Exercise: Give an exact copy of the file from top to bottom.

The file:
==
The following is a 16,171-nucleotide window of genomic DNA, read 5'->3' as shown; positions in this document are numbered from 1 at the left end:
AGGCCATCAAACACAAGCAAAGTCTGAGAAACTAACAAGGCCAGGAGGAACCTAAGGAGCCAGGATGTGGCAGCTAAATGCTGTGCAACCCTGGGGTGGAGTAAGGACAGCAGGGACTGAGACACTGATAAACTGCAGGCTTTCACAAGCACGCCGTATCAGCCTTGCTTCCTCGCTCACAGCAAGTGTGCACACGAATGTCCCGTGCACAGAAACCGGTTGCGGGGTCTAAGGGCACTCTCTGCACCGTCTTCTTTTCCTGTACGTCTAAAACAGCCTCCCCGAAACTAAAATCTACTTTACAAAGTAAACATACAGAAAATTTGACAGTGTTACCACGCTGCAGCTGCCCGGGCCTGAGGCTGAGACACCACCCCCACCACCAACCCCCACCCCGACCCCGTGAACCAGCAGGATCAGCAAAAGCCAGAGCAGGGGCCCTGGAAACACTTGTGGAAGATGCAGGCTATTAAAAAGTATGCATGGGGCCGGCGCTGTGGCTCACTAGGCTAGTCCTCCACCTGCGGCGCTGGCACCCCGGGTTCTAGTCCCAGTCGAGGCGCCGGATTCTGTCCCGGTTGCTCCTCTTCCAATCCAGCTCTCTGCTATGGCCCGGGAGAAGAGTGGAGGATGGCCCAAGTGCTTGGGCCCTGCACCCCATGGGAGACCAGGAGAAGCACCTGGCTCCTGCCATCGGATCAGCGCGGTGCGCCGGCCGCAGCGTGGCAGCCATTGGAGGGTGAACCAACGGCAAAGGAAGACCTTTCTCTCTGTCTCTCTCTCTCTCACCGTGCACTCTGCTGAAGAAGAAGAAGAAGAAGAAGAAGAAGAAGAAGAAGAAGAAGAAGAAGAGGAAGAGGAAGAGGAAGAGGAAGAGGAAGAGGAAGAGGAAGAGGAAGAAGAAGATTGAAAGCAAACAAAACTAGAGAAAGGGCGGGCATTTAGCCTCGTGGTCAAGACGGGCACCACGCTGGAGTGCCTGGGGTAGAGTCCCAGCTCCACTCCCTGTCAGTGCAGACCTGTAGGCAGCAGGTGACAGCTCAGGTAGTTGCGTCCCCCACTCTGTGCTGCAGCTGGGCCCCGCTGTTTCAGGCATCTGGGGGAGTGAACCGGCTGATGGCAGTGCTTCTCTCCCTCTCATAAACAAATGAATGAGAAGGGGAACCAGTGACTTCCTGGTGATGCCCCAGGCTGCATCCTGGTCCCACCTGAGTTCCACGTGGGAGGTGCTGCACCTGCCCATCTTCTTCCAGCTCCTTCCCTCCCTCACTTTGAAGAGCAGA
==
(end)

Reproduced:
The following is a 16,171-nucleotide window of genomic DNA, read 5'->3' as shown; positions in this document are numbered from 1 at the left end:
AGGCCATCAAACACAAGCAAAGTCTGAGAAACTAACAAGGCCAGGAGGAACCTAAGGAGCCAGGATGTGGCAGCTAAATGCTGTGCAACCCTGGGGTGGAGTAAGGACAGCAGGGACTGAGACACTGATAAACTGCAGGCTTTCACAAGCACGCCGTATCAGCCTTGCTTCCTCGCTCACAGCAAGTGTGCACACGAATGTCCCGTGCACAGAAACCGGTTGCGGGGTCTAAGGGCACTCTCTGCACCGTCTTCTTTTCCTGTACGTCTAAAACAGCCTCCCCGAAACTAAAATCTACTTTACAAAGTAAACATACAGAAAATTTGACAGTGTTACCACGCTGCAGCTGCCCGGGCCTGAGGCTGAGACACCACCCCCACCACCAACCCCCACCCCGACCCCGTGAACCAGCAGGATCAGCAAAAGCCAGAGCAGGGGCCCTGGAAACACTTGTGGAAGATGCAGGCTATTAAAAAGTATGCATGGGGCCGGCGCTGTGGCTCACTAGGCTAGTCCTCCACCTGCGGCGCTGGCACCCCGGGTTCTAGTCCCAGTCGAGGCGCCGGATTCTGTCCCGGTTGCTCCTCTTCCAATCCAGCTCTCTGCTATGGCCCGGGAGAAGAGTGGAGGATGGCCCAAGTGCTTGGGCCCTGCACCCCATGGGAGACCAGGAGAAGCACCTGGCTCCTGCCATCGGATCAGCGCGGTGCGCCGGCCGCAGCGTGGCAGCCATTGGAGGGTGAACCAACGGCAAAGGAAGACCTTTCTCTCTGTCTCTCTCTCTCTCACCGTGCACTCTGCTGAAGAAGAAGAAGAAGAAGAAGAAGAAGAAGAAGAAGAAGAAGAAGAAGAGGAAGAGGAAGAGGAAGAGGAAGAGGAAGAGGAAGAGGAAGAGGAAGAAGAAGATTGAAAGCAAACAAAACTAGAGAAAGGGCGGGCATTTAGCCTCGTGGTCAAGACGGGCACCACGCTGGAGTGCCTGGGGTAGAGTCCCAGCTCCACTCCCTGTCAGTGCAGACCTGTAGGCAGCAGGTGACAGCTCAGGTAGTTGCGTCCCCCACTCTGTGCTGCAGCTGGGCCCCGCTGTTTCAGGCATCTGGGGGAGTGAACCGGCTGATGGCAGTGCTTCTCTCCCTCTCATAAACAAATGAATGAGAAGGGGAACCAGTGACTTCCTGGTGATGCCCCAGGCTGCATCCTGGTCCCACCTGAGTTCCACGTGGGAGGTGCTGCACCTGCCCATCTTCTTCCAGCTCCTTCCCTCCCTCACTTTGAAGAGCAGA